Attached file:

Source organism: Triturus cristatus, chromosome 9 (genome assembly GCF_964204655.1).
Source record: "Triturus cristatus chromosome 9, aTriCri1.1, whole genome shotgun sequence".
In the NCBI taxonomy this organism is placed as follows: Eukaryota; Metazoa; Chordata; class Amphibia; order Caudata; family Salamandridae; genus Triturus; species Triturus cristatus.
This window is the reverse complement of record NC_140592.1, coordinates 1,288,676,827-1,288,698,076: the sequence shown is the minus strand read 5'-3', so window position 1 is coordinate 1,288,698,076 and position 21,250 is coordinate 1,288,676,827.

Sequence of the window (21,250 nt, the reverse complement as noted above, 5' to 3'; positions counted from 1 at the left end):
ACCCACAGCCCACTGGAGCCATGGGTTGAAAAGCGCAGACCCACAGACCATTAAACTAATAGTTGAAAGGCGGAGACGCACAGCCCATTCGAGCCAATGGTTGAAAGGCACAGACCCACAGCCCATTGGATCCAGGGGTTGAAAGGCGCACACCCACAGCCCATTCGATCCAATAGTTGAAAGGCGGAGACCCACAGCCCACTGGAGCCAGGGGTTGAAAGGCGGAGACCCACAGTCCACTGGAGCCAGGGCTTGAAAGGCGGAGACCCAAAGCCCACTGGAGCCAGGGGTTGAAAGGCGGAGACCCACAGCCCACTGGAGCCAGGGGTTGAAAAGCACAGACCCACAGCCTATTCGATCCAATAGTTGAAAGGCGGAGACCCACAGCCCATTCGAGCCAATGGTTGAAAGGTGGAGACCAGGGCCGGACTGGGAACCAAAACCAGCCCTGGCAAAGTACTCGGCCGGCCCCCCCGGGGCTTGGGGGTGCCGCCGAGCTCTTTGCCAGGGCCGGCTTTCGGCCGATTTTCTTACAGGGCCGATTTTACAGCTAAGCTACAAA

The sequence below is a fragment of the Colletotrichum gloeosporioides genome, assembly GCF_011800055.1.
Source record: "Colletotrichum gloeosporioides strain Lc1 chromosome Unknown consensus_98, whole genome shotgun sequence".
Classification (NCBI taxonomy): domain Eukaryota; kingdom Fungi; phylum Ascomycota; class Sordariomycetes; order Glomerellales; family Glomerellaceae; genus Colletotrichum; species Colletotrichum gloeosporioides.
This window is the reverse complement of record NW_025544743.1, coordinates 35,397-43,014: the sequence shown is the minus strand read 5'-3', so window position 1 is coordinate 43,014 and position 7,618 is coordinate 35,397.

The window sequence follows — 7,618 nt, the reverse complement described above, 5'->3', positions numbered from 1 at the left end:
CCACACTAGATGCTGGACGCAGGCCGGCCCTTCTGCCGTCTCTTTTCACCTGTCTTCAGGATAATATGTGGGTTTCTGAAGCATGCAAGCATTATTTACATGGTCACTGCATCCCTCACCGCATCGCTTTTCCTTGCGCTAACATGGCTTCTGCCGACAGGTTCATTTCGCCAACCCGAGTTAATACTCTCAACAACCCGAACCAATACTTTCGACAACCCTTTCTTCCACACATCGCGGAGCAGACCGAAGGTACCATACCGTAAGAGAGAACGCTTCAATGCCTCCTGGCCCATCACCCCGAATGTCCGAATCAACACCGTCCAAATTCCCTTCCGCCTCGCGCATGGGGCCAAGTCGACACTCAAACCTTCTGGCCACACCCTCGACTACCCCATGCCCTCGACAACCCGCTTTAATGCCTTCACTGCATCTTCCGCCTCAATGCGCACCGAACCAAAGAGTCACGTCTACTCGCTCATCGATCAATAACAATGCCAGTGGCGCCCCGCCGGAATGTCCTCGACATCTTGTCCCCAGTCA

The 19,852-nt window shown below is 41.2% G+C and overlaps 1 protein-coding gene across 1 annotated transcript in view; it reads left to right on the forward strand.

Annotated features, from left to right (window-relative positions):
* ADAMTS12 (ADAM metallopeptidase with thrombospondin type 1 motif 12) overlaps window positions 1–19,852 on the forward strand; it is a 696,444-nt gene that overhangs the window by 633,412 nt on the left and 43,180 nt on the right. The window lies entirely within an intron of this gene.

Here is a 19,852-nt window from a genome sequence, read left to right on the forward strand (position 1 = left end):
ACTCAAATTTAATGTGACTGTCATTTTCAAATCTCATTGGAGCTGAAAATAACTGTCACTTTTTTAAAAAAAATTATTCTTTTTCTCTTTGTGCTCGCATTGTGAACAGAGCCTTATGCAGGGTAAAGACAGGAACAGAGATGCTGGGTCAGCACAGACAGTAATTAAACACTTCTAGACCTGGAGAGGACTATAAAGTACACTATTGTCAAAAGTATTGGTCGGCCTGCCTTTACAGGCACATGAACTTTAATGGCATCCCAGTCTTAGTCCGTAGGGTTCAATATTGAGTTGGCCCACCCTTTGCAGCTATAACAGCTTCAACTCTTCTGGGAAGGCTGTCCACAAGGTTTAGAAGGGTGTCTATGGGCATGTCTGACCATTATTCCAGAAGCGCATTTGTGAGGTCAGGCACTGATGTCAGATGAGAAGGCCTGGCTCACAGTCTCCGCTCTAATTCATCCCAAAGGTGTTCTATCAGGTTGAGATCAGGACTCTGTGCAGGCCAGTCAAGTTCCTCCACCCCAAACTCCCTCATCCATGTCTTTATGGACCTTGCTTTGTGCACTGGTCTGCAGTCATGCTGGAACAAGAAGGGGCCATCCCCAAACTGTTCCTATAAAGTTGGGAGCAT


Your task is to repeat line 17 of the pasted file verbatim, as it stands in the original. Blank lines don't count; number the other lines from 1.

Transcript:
ACTCAAATTTAATGTGACTGTCATTTTCAAATCTCATTGGAGCTGAAAATAACTGTCACTTTTTTAAAAAAAATTATTCTTTTTCTCTTTGTGCTCGCATTGTGAACAGAGCCTTATGCAGGGTAAAGACAGGAACAGAGATGCTGGGTCAGCACAGACAGTAATTAAACACTTCTAGACCTGGAGAGGACTATAAAGTACACTATTGTCAAAAGTATTGGTCGGCCTGCCTTTACAGGCACATGAACTTTAATGGCATCCCAGTCTTAGTCCGTAGGGTTCAATATTGAGTTGGCCCACCCTTTGCAGCTATAACAGCTTCAACTCTTCTGGGAAGGCTGTCCACAAGGTTTAGAAGGGTGTCTATGGGCATGTCTGACCATTATTCCAGAAGCGCATTTGTGAGGTCAGGCACTGATGTCAGATGAGAAGGCCTGGCTCACAGTCTCCGCTCTAATTCATCCCAAAGGTGTTCTATCAGGTTGAGATCAGGACTCTGTGCAGGCCAGTCAAGTTCCTCCACCCCAAACTCCCTCATCCATGTCTTTATGGACCTTGCTTTGTGCACTGGTCTGCAGTCATGCTGGAACAAGAAGGGGCCATCCCCAAACTGTTCCTATAAAGTTGGGAGCAT